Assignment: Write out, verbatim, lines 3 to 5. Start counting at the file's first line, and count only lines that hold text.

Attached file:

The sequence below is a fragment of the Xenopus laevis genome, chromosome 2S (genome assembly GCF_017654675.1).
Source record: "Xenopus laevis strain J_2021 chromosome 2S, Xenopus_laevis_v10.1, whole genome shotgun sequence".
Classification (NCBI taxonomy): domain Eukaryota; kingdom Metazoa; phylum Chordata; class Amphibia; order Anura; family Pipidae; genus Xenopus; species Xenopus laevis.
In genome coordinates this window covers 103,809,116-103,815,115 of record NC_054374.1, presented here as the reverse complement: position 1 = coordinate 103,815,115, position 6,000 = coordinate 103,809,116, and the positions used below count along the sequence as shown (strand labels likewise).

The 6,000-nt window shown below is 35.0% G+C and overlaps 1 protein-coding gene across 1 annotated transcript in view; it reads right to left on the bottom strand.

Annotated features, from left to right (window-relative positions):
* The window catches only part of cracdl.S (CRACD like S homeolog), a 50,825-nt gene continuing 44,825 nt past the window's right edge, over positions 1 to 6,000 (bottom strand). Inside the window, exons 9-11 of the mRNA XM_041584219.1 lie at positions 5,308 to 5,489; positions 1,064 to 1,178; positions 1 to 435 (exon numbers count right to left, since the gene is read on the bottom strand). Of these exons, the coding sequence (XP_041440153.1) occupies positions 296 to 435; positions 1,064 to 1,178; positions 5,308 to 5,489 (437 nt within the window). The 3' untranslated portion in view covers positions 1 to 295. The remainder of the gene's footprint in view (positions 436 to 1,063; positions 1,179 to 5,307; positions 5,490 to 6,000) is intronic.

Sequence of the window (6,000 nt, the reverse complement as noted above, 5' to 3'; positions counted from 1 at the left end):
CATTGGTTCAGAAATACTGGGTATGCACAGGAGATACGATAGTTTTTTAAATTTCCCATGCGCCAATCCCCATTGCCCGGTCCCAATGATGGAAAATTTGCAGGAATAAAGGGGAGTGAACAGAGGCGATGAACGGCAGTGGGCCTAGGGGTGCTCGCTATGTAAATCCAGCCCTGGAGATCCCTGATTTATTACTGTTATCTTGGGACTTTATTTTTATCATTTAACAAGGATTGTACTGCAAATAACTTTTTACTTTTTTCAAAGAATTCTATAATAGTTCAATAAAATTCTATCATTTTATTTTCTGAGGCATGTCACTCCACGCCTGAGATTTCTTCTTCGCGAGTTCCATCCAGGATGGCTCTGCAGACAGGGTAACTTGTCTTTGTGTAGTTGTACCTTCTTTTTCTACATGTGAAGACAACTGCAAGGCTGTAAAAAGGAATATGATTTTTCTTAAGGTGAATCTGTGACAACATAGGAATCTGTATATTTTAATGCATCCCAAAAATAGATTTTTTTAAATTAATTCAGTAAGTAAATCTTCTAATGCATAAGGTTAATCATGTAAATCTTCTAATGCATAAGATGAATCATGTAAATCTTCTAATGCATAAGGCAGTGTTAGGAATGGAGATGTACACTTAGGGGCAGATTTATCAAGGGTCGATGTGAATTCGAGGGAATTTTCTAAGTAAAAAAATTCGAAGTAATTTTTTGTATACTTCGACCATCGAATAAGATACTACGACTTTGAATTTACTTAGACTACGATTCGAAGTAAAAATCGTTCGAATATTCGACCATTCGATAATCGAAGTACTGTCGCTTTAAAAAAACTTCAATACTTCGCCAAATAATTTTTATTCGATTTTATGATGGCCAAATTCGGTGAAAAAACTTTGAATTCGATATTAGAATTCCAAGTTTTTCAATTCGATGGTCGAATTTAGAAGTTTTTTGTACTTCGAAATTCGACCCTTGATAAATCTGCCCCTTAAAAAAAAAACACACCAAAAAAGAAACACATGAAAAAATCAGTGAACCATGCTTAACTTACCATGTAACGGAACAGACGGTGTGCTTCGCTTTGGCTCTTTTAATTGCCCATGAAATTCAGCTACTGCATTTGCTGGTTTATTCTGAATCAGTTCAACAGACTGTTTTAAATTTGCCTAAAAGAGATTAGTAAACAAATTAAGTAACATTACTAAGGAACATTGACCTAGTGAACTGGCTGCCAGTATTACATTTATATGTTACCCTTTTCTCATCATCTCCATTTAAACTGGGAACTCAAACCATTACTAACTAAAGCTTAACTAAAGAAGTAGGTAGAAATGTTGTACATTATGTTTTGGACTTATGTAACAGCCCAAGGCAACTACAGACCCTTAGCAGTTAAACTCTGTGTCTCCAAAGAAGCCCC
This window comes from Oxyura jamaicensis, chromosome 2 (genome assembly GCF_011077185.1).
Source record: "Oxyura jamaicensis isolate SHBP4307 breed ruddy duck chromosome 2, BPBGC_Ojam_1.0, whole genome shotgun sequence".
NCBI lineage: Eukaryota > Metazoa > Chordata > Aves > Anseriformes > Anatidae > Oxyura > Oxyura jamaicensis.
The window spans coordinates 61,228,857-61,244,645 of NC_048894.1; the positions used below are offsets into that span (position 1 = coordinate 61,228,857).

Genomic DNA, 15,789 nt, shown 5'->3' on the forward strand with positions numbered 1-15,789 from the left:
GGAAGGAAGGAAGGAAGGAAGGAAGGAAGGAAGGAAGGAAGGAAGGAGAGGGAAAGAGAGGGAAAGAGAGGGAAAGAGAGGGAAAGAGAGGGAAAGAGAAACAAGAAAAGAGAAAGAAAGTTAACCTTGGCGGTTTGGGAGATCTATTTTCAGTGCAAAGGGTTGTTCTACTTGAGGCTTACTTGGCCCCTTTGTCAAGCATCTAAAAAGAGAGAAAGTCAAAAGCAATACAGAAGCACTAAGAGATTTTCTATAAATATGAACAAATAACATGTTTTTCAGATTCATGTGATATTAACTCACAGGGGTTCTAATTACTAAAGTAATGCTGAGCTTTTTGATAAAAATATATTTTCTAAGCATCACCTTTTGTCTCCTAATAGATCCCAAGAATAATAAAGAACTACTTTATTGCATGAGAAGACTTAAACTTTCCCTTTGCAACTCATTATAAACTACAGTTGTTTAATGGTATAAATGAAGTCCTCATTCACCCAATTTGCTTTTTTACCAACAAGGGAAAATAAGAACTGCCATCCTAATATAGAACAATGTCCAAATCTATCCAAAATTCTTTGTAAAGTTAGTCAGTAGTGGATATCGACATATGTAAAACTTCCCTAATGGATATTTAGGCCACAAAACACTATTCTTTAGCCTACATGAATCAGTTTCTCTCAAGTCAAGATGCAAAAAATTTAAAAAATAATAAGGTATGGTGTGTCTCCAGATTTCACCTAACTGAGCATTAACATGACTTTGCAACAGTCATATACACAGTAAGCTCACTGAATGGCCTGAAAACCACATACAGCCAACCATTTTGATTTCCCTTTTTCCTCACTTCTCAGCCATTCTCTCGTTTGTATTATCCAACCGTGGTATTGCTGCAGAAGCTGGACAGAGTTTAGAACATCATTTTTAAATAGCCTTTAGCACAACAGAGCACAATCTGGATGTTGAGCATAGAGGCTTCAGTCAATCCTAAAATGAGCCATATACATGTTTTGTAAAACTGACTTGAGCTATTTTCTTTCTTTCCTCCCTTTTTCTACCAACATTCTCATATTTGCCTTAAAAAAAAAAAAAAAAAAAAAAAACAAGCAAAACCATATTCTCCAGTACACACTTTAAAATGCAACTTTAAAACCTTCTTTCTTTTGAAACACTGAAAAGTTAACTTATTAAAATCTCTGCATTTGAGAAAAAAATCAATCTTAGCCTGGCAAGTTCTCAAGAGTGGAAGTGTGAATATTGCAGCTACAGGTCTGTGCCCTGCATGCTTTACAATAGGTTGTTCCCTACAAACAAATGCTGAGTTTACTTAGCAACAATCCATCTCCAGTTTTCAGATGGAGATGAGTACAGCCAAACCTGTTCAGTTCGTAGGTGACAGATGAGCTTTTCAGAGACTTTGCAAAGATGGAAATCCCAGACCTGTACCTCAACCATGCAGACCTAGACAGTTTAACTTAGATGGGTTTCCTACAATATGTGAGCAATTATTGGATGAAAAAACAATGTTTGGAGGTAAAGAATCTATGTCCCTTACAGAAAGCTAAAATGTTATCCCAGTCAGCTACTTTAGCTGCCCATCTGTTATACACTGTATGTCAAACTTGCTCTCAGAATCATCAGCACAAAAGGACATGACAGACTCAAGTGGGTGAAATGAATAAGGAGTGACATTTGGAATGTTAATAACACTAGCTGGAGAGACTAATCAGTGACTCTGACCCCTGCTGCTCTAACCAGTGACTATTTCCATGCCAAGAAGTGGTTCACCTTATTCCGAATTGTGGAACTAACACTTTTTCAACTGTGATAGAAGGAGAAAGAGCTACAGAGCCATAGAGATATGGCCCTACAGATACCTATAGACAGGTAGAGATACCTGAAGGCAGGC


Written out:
Classification (NCBI taxonomy): domain Eukaryota; kingdom Metazoa; phylum Chordata; class Amphibia; order Anura; family Pipidae; genus Xenopus; species Xenopus laevis.
In genome coordinates this window covers 103,809,116-103,815,115 of record NC_054374.1, presented here as the reverse complement: position 1 = coordinate 103,815,115, position 6,000 = coordinate 103,809,116, and the positions used below count along the sequence as shown (strand labels likewise).

The 6,000-nt window shown below is 35.0% G+C and overlaps 1 protein-coding gene across 1 annotated transcript in view; it reads right to left on the bottom strand.